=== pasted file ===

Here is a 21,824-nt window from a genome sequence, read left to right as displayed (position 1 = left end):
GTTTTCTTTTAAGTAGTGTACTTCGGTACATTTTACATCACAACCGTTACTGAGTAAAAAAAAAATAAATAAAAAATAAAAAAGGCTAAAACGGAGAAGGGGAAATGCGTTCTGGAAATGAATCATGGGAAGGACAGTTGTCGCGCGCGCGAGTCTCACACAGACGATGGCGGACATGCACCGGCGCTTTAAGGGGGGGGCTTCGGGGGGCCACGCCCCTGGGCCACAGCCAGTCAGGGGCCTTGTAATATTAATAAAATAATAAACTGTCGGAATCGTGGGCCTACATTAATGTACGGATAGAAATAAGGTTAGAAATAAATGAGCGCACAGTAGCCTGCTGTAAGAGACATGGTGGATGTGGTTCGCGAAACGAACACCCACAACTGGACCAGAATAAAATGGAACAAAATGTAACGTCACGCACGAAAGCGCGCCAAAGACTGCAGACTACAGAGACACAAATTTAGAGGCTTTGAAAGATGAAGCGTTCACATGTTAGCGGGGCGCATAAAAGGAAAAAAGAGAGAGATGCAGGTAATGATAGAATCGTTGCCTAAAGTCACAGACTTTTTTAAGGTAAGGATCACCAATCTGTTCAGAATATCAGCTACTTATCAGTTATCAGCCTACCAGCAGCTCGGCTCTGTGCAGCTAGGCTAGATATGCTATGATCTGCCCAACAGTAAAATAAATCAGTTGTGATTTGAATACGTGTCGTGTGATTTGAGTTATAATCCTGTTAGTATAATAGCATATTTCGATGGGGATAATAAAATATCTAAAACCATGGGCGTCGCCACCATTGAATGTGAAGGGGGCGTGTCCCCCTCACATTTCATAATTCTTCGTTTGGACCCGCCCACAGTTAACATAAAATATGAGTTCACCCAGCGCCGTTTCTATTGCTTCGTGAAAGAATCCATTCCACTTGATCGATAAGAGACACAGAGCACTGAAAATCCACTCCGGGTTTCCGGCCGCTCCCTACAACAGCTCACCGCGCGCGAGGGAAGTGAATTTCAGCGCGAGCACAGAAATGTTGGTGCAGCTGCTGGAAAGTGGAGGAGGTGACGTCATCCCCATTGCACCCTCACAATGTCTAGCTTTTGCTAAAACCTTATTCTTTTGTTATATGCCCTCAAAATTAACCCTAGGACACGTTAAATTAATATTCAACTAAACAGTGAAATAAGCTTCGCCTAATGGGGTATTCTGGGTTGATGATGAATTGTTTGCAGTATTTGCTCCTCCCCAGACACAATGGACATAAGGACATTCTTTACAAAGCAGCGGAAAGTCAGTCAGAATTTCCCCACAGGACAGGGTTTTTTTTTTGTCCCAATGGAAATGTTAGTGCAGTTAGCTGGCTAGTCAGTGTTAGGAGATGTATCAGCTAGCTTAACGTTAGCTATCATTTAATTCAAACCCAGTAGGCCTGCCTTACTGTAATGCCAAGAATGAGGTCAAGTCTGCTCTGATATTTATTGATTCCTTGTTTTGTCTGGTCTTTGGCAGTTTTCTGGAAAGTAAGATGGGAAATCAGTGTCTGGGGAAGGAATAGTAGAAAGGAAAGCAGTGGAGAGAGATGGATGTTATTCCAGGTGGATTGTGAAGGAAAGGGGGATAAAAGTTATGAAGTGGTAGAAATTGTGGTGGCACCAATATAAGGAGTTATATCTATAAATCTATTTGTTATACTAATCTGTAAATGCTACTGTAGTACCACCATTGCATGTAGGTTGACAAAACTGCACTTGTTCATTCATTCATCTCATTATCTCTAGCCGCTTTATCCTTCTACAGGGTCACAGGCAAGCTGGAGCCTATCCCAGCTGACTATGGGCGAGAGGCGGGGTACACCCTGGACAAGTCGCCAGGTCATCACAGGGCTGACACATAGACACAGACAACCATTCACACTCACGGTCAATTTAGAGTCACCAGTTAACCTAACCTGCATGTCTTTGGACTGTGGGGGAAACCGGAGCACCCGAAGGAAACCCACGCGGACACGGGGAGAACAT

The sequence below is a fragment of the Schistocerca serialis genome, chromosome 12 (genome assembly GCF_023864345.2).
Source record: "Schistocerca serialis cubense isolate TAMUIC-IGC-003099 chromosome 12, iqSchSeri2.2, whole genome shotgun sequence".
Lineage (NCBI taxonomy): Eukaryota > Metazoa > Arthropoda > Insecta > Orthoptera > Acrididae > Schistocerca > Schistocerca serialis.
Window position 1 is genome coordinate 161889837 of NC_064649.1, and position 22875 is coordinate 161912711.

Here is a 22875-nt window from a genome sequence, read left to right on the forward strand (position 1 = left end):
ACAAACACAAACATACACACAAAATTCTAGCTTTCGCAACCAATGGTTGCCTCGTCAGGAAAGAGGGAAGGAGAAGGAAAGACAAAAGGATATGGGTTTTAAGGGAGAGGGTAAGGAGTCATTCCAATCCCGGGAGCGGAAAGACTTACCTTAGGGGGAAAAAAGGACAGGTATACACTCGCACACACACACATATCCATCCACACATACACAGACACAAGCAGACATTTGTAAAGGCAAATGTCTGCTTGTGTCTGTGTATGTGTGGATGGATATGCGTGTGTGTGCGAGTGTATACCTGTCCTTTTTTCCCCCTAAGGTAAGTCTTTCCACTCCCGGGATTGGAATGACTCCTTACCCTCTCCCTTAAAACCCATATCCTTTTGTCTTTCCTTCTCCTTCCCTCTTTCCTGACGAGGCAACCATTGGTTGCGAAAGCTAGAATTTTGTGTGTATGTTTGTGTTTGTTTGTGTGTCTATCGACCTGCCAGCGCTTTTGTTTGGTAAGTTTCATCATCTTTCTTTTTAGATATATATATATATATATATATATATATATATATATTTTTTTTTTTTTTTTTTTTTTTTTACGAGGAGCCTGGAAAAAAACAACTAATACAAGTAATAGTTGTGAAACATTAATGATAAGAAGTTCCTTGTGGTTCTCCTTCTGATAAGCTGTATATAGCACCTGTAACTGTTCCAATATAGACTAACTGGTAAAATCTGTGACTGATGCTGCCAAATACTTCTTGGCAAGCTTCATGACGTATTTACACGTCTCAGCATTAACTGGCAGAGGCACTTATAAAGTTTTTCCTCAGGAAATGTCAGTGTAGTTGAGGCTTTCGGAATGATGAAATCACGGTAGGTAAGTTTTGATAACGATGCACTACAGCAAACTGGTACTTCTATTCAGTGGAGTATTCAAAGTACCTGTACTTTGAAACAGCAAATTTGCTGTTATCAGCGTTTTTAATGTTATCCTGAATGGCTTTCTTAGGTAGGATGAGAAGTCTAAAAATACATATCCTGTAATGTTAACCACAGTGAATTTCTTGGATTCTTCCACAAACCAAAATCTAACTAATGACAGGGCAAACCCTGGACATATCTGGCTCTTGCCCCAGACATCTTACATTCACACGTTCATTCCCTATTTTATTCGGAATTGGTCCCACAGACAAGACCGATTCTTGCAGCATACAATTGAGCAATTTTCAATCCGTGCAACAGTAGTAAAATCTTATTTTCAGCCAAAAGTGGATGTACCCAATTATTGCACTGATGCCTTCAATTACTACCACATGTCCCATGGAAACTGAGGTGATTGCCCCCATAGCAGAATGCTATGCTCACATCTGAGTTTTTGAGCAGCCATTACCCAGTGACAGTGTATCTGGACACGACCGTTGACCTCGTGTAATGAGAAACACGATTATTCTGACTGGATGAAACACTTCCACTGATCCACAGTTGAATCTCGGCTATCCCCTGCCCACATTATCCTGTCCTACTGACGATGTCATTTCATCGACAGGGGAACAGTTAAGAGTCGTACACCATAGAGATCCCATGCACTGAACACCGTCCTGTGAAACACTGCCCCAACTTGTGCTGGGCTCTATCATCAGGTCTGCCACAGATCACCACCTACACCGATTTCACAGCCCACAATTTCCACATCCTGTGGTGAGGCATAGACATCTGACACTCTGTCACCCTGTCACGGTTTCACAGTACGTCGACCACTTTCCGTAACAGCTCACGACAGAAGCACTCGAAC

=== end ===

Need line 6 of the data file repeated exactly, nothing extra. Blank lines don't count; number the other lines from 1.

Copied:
Window position 1 is genome coordinate 161889837 of NC_064649.1, and position 22875 is coordinate 161912711.